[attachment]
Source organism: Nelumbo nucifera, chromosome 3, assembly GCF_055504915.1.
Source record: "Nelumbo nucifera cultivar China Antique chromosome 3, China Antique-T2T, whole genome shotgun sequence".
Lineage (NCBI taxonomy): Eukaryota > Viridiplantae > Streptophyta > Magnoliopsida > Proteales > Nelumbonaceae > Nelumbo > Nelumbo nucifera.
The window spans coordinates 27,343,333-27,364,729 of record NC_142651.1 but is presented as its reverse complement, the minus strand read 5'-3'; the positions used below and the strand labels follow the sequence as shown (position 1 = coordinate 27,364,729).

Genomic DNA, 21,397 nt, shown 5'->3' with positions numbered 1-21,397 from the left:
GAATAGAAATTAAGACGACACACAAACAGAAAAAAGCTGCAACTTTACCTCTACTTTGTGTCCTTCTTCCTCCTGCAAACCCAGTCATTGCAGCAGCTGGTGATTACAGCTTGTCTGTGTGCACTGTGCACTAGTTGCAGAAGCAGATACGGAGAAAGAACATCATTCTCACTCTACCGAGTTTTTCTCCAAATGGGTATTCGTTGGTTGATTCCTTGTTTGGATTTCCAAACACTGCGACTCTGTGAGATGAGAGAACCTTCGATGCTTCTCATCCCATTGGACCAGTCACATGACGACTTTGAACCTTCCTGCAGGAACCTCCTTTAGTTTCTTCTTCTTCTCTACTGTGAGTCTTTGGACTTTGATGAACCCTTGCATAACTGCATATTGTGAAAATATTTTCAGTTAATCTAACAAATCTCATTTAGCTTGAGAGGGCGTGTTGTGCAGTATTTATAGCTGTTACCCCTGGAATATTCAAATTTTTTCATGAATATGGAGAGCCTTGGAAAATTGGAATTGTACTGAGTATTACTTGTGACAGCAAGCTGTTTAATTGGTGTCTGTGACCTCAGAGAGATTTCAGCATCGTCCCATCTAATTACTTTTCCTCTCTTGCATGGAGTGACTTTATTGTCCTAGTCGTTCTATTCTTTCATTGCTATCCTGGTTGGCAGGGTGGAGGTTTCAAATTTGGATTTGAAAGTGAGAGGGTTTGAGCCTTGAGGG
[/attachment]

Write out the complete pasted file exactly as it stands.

Source organism: Nelumbo nucifera, chromosome 3, assembly GCF_055504915.1.
Source record: "Nelumbo nucifera cultivar China Antique chromosome 3, China Antique-T2T, whole genome shotgun sequence".
Lineage (NCBI taxonomy): Eukaryota > Viridiplantae > Streptophyta > Magnoliopsida > Proteales > Nelumbonaceae > Nelumbo > Nelumbo nucifera.
The window spans coordinates 27,343,333-27,364,729 of record NC_142651.1 but is presented as its reverse complement, the minus strand read 5'-3'; the positions used below and the strand labels follow the sequence as shown (position 1 = coordinate 27,364,729).

Genomic DNA, 21,397 nt, shown 5'->3' with positions numbered 1-21,397 from the left:
GAATAGAAATTAAGACGACACACAAACAGAAAAAAGCTGCAACTTTACCTCTACTTTGTGTCCTTCTTCCTCCTGCAAACCCAGTCATTGCAGCAGCTGGTGATTACAGCTTGTCTGTGTGCACTGTGCACTAGTTGCAGAAGCAGATACGGAGAAAGAACATCATTCTCACTCTACCGAGTTTTTCTCCAAATGGGTATTCGTTGGTTGATTCCTTGTTTGGATTTCCAAACACTGCGACTCTGTGAGATGAGAGAACCTTCGATGCTTCTCATCCCATTGGACCAGTCACATGACGACTTTGAACCTTCCTGCAGGAACCTCCTTTAGTTTCTTCTTCTTCTCTACTGTGAGTCTTTGGACTTTGATGAACCCTTGCATAACTGCATATTGTGAAAATATTTTCAGTTAATCTAACAAATCTCATTTAGCTTGAGAGGGCGTGTTGTGCAGTATTTATAGCTGTTACCCCTGGAATATTCAAATTTTTTCATGAATATGGAGAGCCTTGGAAAATTGGAATTGTACTGAGTATTACTTGTGACAGCAAGCTGTTTAATTGGTGTCTGTGACCTCAGAGAGATTTCAGCATCGTCCCATCTAATTACTTTTCCTCTCTTGCATGGAGTGACTTTATTGTCCTAGTCGTTCTATTCTTTCATTGCTATCCTGGTTGGCAGGGTGGAGGTTTCAAATTTGGATTTGAAAGTGAGAGGGTTTGAGCCTTGAGGG